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MY WORD: It's time we looked at the names 'Patrick' and 'Henry' -- and some others
MY WORD

MY WORD: It's time we looked at the names 'Patrick' and 'Henry' -- and some others

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The death of George Floyd in Minneapolis has initiated a worldwide pushback against the white privilege that has dominated American society for well over two centuries. In Virginia, this has reference to statues of Christopher Columbus, Stonewall Jackson and Williams C. Wickham, the latter two officers in the Confederate army, being taken down. The Woodrow Wilson Building at Princeton University is being renamed since, unfortunately, President Wilson was an open and politically powerful racist.

Locally, there is something we can do at Patrick Henry Community College.

As is well-known, Patrick Henry was a slaveholder as well as a lawyer and a legislator. There is an argument that the college was named for Patrick County and Henry County, which is true insofar as it goes, but both counties were named after Patrick Henry, a slaveholder.

Perhaps, a change of name is in order for the college and some of its buildings in a diverse community like Martinsville ,which has a substantial Black population. I would note that Franklin County-born local educator Booker T. Washington, who spent his life promoting education and social justice, has no Virginia Community College named after him.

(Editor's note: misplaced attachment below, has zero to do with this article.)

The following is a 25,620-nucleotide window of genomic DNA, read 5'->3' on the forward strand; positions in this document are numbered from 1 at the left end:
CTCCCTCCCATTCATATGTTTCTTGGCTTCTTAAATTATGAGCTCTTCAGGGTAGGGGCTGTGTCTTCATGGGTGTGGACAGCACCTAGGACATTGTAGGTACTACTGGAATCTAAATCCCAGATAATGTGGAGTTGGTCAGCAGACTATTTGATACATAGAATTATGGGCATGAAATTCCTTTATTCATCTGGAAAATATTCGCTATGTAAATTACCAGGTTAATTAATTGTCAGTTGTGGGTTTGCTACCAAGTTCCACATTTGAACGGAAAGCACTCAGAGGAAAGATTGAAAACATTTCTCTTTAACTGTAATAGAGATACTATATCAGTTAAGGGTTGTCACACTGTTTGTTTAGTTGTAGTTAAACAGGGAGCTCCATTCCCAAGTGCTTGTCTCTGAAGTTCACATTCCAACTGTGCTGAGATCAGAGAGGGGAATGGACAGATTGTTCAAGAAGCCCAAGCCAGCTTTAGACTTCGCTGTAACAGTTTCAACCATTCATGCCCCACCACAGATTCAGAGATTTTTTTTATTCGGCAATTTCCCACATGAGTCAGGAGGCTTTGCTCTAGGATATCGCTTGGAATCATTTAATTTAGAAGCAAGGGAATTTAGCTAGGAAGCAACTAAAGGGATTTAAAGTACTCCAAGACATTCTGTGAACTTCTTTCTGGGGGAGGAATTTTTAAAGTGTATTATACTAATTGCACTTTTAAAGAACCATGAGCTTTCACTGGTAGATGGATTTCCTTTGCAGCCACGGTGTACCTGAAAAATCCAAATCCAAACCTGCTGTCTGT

Less well-known is that on the campus of Patrick Henry Community College, three campus buildings are named for prominent public defenders of segregation: West Hall, Stone Hal, and Philpott Hall.

Francis West in particular, chairman of the board of Patrick Henry when it opened, publicly fought against the admission and matriculation of Patrick Henry’s first Black student, Hazel Adams, in 1962. Her experience at Patrick Henry caused her to drop out after only her first day of class.

State Senator William F. Stone was also a board member and also opposed Ms. Adams’ matriculation. Again, there is an argument that all three of these men were instrumental in establishing the college so keeping these halls named after them is right.

According to that logic, however, the statue of Stonewall Jackson on Monument Avenue in Richmond ought to remain to honor one of Virginia Military Institute’s most famous educators.

This argument is unconvincing to a generation demanding more social justice and much less white privilege and whitewashing of history. It should not happen that any college continue its educational mission by inviting local Black students into the college community and asking them to sit within buildings named for white men who did not respect Black citizens’ rights to an integrated education.

We can do better. We can rename the buildings at Patrick henry Community College and in so doing build more solid bridges to the diverse communities that comprise Martinsville and Henry County.

It is a small step, it is a symbolic step, but it is a necessary step.

The writer is an assistant professor of history and religion at Patrick Henry Community College.

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